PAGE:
Marie Venner contributed to this report.
Researchers using 1,200 years of soil dryness data from 1,586 tree ring studies say the western US, including California, Arizona, New Mexico, Oregon, and Idaho, are in the midst of the second most severe megadrought in the past 1200 years. A megadrought is defined as a severe drought that occurs across a broad region for a long duration, typically multiple decades.
According to The Washington Post, the research identified one other megadrought in the region that occurred in the late 1500s. The current drought began in 2000 and continues today. The difference, according to the researchers, is that today’s drought is being made more severe by human-caused global heating instead of naturally occurring changes in weather patterns. The study was published on April 17 in the journal Science.
“The megadrought era seems to be reemerging, but for a different reason than the [past] megadroughts,” Park Williams, the lead author of the study and a researcher at the Lamont-Doherty Earth Observatory at Columbia University, tells The Post. Even though there have been wet periods in the area covered by the study in recent years, “You can’t go anywhere in the West without having suffered drought on a millennial scale,” he says.
Benjamin Cook, a NASA climate scientist and co-author of the study, adds, “I think the important lesson that comes out of this is that climate change is not a future problem. Climate change is a problem today. The more we look, the more we find this event was worse because of climate change.” In 2015, Cook issued a warning that was eerily prescient. “Natural droughts like the 1930s Dust Bowl and the current drought in the Southwest have historically lasted maybe a decade or a little less,” he said. What these results are saying is we’re going to get a drought similar to those events, but it is probably going to last at least 30 to 35 years.”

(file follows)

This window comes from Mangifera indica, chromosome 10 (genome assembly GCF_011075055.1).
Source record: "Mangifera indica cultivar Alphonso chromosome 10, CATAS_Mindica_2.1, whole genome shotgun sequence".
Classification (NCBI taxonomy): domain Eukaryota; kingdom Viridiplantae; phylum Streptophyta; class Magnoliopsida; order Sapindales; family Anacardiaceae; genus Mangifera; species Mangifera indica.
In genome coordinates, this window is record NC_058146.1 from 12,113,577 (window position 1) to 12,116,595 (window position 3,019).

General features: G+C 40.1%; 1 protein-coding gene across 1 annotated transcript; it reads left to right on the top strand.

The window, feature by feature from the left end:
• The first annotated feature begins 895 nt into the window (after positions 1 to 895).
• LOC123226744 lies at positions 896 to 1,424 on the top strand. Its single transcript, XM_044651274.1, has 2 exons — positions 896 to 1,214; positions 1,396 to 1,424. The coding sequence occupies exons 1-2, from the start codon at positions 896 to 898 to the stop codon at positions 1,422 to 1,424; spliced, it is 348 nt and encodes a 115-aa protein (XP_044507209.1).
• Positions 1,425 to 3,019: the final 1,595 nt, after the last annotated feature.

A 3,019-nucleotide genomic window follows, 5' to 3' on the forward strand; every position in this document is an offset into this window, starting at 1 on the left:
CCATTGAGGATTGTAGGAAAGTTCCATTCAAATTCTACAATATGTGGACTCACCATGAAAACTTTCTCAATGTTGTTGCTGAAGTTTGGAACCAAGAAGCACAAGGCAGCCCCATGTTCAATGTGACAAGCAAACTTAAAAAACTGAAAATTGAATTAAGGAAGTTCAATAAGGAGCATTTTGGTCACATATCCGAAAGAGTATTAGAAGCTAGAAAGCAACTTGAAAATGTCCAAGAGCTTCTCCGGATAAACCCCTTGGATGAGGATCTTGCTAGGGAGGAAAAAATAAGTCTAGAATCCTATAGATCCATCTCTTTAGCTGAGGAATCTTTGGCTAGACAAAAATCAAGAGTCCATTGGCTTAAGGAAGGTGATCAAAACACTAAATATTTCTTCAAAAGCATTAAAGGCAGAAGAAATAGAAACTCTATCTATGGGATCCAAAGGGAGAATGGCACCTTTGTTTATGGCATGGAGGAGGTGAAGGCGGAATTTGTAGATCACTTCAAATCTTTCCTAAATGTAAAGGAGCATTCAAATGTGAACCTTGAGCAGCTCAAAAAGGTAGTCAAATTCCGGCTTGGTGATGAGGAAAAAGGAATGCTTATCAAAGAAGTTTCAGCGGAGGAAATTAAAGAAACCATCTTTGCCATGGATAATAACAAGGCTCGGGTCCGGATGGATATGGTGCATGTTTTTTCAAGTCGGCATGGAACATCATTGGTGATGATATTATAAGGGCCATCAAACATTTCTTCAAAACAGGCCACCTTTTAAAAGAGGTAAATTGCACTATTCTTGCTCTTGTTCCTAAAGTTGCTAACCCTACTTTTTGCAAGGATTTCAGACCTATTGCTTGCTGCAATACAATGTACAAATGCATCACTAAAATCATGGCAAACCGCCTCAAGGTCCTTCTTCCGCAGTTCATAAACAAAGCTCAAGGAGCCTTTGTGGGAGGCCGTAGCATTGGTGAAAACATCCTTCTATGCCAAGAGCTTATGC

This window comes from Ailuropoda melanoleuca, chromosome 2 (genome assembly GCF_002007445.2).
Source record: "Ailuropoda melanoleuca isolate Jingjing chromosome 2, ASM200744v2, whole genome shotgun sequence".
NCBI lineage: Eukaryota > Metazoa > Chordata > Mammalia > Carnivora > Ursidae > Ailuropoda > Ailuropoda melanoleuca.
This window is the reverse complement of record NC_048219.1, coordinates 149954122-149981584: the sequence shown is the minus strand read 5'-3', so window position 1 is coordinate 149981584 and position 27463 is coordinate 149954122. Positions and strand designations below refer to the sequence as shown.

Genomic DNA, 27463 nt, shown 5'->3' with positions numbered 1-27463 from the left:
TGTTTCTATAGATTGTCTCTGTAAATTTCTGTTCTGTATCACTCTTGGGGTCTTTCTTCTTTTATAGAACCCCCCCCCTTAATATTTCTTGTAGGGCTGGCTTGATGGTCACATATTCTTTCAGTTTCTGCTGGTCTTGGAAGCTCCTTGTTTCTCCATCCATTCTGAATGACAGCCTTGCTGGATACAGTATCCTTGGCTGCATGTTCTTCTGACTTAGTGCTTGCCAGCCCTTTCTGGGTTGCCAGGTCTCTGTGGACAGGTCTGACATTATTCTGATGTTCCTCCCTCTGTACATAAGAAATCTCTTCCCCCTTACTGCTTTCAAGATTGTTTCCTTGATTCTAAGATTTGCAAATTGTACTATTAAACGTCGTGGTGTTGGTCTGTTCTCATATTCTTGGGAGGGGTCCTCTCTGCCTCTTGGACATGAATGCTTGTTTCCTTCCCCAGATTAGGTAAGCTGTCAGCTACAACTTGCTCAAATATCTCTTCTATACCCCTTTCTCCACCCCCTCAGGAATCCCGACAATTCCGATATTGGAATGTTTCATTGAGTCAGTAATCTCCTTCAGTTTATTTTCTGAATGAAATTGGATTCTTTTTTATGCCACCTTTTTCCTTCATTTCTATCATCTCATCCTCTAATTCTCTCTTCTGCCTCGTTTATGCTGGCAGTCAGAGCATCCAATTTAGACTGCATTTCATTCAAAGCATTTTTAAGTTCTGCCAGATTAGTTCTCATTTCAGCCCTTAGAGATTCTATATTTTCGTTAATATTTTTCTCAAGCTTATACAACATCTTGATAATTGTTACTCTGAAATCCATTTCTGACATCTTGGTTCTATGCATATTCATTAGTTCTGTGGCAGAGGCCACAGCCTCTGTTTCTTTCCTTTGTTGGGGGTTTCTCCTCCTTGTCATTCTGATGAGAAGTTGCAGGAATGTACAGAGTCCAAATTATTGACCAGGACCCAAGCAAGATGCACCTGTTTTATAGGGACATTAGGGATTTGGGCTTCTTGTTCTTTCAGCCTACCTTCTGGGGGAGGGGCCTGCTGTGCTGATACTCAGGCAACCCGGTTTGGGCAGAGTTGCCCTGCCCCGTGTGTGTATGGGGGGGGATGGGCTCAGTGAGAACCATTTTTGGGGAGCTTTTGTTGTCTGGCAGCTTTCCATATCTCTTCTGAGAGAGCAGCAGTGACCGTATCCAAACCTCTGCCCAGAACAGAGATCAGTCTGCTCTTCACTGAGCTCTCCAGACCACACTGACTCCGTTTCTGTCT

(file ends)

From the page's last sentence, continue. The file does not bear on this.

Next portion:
Using an exhaustive review of tree rings dating back 1200 years, the researchers compared soil moisture with and without global warming-induced trends, “and we were able to determine that 30 to 50 percent of the current drought is attributable to climate change,” Cook says.
According to Jonathan Overpeck, a climate researcher at the University of Michigan who did not participate in the new study, the findings of this study are the first to link a megadrought that is already underway with anthropogenic climate change. “They are the first to show conclusively that we’re experiencing our nation’s first megadrought of the instrumental era,” he said in an email to The Post. “The real take home,” he added, “is that the Southwest is being baked by the burning of fossil fuels and other human activities, and the future implications are dire if we don’t stop climate change.”
Megadroughts In History
The scientific research indicates a megadrought occurred around 800 AD. Valerie Trouet, a researcher at the Laboratory of Tree-Ring Research at the University of Arizona, tells The Washington Post that event may have triggered the end of the Mayan civilization in North and South America and led to the Chichimeca War in Mexico, during which Native Americans and European settlers fought for decades, she says. “All of these past megadroughts have had severe impacts. We can expect there to be societal impacts now, too.”